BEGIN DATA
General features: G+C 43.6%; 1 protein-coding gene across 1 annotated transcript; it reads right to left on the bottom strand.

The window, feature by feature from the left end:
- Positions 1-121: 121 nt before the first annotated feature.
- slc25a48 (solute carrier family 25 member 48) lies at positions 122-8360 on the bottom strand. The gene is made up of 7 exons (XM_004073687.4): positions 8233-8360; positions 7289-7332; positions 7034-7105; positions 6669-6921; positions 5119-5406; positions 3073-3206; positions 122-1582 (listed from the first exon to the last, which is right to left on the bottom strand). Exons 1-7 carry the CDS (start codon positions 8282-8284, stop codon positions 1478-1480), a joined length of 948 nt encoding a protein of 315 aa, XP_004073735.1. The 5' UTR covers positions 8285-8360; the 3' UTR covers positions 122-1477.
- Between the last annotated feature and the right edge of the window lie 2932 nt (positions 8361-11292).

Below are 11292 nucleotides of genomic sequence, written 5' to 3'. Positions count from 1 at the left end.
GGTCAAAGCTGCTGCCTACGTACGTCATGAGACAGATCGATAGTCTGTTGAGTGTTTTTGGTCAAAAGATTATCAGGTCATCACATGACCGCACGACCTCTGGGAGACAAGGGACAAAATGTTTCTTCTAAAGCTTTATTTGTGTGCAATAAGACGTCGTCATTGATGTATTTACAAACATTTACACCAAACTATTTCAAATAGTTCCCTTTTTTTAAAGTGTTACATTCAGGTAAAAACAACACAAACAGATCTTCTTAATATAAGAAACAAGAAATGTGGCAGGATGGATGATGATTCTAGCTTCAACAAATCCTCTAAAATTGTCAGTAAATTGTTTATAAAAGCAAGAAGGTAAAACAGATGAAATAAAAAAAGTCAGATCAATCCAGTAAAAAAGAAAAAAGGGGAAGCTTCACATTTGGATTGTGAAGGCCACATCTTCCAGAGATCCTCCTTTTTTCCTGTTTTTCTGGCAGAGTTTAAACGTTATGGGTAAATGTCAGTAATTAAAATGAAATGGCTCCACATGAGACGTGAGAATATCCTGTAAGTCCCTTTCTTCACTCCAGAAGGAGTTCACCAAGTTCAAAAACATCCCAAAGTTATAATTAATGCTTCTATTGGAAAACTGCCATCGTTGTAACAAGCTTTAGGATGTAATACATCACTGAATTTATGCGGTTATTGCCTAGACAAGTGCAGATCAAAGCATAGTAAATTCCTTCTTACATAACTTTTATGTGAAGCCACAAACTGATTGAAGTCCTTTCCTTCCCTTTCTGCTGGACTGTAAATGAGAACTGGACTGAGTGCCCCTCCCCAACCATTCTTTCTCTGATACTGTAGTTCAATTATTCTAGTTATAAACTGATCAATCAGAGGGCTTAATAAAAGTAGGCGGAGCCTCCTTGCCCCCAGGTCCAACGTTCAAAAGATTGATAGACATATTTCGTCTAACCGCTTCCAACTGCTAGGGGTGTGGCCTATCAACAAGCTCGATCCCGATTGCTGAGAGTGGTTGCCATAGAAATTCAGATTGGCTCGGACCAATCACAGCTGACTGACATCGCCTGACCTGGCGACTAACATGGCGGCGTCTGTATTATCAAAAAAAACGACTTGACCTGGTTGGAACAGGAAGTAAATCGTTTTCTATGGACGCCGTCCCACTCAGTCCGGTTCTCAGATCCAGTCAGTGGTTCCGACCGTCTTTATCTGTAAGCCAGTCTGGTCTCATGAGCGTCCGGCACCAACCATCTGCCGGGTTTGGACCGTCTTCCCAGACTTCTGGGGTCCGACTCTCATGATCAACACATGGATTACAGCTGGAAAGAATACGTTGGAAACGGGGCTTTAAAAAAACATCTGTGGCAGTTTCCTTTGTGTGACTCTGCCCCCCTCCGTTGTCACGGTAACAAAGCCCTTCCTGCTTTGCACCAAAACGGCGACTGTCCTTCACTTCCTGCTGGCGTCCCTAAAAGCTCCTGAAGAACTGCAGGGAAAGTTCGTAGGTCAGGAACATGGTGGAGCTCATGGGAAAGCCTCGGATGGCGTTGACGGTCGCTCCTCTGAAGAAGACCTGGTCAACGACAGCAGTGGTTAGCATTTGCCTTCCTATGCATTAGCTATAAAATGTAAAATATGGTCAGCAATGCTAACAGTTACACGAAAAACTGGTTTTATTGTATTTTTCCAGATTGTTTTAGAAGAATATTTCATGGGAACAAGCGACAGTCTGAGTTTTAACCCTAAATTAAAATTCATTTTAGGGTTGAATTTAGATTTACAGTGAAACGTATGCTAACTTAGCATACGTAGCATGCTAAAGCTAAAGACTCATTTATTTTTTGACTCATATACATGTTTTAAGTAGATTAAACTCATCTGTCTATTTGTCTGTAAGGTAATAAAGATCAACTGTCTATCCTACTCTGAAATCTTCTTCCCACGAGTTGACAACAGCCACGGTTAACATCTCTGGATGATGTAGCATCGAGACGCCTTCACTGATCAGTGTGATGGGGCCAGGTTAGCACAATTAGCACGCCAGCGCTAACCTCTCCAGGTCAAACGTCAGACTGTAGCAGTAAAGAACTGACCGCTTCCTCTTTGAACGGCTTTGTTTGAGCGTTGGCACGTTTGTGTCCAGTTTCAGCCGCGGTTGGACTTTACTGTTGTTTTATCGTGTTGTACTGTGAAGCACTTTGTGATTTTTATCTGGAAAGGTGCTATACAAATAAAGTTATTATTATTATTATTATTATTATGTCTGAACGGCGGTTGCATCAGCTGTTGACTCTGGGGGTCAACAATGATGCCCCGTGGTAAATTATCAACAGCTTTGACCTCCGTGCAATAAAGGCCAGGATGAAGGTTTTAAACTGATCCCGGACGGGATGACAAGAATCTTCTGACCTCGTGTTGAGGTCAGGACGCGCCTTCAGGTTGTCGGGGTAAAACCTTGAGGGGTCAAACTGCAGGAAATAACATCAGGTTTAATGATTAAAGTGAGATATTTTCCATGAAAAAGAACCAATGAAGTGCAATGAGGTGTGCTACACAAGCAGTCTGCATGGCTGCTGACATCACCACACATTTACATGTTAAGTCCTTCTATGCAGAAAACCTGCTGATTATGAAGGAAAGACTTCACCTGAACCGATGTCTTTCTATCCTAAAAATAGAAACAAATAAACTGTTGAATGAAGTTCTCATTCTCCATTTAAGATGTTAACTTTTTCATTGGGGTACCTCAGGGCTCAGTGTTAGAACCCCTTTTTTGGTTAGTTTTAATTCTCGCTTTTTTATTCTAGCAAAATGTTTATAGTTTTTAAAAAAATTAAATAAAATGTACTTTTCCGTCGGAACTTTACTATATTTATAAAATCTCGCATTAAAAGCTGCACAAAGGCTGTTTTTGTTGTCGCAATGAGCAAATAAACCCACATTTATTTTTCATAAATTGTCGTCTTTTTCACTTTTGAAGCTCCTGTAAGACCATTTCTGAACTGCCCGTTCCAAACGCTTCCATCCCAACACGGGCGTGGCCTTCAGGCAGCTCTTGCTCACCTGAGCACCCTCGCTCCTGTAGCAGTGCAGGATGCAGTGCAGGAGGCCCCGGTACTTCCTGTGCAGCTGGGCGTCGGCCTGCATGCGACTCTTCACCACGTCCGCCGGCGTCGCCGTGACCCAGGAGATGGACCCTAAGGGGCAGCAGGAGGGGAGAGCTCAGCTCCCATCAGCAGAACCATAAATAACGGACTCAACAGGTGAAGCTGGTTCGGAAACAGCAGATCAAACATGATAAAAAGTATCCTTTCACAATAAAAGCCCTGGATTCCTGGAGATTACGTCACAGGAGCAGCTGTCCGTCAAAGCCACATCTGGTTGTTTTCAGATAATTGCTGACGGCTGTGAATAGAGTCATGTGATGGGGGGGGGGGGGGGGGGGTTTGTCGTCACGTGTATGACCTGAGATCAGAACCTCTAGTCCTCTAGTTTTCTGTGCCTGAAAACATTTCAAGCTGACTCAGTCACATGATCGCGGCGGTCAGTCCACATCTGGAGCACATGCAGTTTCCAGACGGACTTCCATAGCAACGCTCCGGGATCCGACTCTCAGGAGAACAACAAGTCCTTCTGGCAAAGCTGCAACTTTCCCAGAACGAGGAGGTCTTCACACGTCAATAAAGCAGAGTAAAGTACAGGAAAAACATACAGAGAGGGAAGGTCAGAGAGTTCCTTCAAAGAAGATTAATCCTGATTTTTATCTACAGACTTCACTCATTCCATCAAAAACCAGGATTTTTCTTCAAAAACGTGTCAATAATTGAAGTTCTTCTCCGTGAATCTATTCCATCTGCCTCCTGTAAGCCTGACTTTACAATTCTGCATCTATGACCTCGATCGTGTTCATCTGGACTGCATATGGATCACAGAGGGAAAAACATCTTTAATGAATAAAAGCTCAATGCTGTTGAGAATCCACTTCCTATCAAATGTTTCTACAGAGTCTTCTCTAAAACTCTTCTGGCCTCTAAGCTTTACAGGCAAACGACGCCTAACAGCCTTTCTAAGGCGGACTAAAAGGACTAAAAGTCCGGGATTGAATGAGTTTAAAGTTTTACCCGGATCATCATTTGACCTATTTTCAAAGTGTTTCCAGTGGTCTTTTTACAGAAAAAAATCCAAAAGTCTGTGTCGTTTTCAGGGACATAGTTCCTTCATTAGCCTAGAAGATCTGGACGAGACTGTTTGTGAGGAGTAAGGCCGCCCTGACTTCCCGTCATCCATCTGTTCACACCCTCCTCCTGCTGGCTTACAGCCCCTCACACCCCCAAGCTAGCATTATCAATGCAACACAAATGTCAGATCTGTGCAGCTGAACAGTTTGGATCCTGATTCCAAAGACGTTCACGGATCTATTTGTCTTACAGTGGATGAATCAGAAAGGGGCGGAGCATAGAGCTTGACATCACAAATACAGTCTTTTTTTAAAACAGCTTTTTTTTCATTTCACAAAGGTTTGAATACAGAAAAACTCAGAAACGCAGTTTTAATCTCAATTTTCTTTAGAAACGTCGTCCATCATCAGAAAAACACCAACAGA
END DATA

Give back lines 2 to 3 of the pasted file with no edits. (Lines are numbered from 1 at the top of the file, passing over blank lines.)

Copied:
The window, feature by feature from the left end:
- Positions 1-121: 121 nt before the first annotated feature.